Today I want to discuss the 1-6-6 Rule. Quite simply, this “rule” says that each PowerPoint slide should have one main idea, a maximum of six bullet points, and a maximum of six words per bullet point. Two caveats:
- I have also seen this rule called the 1-5-5 Rule and the 1-7-7 Rule, with necessary changes to the numbers of bullet points and words per bullet point. I have chosen the middle ground.
- The “rule” is not a rule at all. It is nonsense.
Why is it nonsense? Let’s see the 1-6-6 Rule in practice.
Now, you might think, “I’ve seen worse.” And, at first blush, this slide doesn’t look too bad. The sentences are short and straightforward; the font is large and easy to read. Here’s the problem: It’s only one slide.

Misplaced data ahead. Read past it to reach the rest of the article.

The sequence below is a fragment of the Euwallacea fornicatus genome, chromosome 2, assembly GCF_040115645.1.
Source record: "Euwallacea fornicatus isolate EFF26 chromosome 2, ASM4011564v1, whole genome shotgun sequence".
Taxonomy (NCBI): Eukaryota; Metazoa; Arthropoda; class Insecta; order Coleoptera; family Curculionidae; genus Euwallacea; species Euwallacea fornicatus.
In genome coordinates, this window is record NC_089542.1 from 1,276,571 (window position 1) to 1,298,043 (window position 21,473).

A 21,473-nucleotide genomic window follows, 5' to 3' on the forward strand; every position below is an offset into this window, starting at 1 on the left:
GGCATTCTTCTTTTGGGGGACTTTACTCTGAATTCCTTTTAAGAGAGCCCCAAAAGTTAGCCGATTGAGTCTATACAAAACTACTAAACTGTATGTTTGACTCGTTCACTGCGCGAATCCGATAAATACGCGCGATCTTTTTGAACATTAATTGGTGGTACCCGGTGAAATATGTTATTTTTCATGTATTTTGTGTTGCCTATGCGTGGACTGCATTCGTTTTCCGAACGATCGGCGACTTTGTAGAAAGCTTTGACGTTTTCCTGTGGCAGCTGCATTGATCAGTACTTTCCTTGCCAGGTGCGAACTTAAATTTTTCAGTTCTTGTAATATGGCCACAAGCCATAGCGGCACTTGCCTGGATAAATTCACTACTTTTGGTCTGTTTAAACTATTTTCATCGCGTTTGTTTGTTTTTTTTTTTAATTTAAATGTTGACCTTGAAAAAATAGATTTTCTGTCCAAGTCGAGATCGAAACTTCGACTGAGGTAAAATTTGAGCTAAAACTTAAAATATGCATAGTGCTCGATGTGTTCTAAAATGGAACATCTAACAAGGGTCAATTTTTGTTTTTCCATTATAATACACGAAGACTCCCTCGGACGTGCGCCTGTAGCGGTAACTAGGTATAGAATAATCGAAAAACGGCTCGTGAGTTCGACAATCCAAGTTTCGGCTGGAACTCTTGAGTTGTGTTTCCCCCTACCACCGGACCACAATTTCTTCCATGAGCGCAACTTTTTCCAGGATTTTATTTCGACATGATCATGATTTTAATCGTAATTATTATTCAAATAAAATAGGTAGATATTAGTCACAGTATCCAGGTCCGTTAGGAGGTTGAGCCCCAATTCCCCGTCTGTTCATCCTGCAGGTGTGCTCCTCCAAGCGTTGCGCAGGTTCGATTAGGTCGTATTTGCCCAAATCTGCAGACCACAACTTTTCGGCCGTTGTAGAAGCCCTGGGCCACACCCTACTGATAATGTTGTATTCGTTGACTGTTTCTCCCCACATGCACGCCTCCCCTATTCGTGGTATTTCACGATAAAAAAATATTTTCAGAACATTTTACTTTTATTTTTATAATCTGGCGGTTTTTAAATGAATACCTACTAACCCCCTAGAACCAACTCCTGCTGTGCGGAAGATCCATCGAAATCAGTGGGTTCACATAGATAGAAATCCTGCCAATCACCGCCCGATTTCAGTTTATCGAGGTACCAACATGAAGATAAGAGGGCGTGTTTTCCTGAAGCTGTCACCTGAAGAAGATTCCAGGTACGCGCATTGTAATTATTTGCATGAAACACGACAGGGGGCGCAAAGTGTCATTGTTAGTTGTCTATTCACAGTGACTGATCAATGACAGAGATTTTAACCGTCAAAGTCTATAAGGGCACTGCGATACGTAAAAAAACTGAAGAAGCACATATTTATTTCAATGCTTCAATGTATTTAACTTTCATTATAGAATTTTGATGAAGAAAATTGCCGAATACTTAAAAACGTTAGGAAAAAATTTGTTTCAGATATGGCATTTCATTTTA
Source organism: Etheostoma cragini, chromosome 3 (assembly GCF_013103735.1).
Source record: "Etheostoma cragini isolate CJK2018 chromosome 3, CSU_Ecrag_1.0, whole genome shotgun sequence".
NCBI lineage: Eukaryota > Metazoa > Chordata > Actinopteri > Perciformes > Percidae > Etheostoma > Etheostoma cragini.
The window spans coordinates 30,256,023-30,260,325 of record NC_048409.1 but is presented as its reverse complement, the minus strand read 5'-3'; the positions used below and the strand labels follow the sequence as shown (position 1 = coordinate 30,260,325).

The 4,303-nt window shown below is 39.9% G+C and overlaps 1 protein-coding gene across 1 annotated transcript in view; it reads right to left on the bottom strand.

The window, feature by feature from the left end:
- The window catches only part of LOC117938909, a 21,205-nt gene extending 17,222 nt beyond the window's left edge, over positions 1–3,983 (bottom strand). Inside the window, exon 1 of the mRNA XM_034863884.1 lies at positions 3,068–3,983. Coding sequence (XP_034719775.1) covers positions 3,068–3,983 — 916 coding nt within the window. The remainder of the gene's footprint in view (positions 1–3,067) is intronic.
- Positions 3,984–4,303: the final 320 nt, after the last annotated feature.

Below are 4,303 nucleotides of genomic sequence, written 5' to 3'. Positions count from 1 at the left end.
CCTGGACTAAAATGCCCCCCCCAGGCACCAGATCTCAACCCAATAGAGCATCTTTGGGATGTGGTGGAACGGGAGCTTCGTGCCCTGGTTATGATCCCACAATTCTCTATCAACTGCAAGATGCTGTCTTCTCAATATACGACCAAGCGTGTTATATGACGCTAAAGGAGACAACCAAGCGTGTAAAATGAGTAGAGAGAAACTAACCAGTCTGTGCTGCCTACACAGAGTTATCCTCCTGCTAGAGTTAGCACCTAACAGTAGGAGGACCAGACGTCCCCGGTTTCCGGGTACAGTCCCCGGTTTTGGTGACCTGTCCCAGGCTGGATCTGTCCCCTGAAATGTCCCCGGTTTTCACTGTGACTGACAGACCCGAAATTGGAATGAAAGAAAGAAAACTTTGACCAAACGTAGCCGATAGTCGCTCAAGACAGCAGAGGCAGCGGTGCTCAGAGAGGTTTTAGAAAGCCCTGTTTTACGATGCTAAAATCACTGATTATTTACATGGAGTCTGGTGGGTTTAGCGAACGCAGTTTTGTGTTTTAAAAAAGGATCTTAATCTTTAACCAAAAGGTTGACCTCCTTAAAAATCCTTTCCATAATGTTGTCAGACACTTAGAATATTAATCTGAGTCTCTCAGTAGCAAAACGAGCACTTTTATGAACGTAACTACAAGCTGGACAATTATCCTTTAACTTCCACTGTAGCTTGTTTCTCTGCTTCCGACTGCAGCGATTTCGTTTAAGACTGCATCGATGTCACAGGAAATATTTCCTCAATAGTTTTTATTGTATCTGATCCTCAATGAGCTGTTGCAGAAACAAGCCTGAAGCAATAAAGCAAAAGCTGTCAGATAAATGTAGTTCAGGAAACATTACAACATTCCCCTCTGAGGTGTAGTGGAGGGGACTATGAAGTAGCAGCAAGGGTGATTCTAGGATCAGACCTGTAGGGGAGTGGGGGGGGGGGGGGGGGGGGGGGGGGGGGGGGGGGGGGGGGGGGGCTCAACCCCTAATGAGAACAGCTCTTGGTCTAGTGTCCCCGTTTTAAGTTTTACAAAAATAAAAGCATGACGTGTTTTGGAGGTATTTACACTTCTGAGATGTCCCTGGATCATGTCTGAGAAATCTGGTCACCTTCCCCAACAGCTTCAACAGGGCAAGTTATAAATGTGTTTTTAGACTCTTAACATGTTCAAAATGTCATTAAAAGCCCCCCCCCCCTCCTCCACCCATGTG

Imagine a modest presentation of 16 slides that rigorously follows the 1-6-6 Rule. Looking at the entire presentation in Slide Sorter View will give you some sense of just how bad things could get.
Bombarding your audience with this much text in a presentation is a sure-fire way to stimulate boredom, apathy or revolution. Don’t do it.
I am not opposed to bullet points of text in a presentation. In fact, when used properly, they can be effective. But they should be used sparingly.
Minimize text and avoid long runs of text-only slides. Break things up. Throw in some pictures for visual variety; add a video clip; use a prop; occasionally turn the screen black and – heaven forbid – just speak to the audience.
There are many ways in which to create an engaging presentation so that, when you show important text, your audience will want to read it.
As for the 1-6-6 Rule, please disregard it.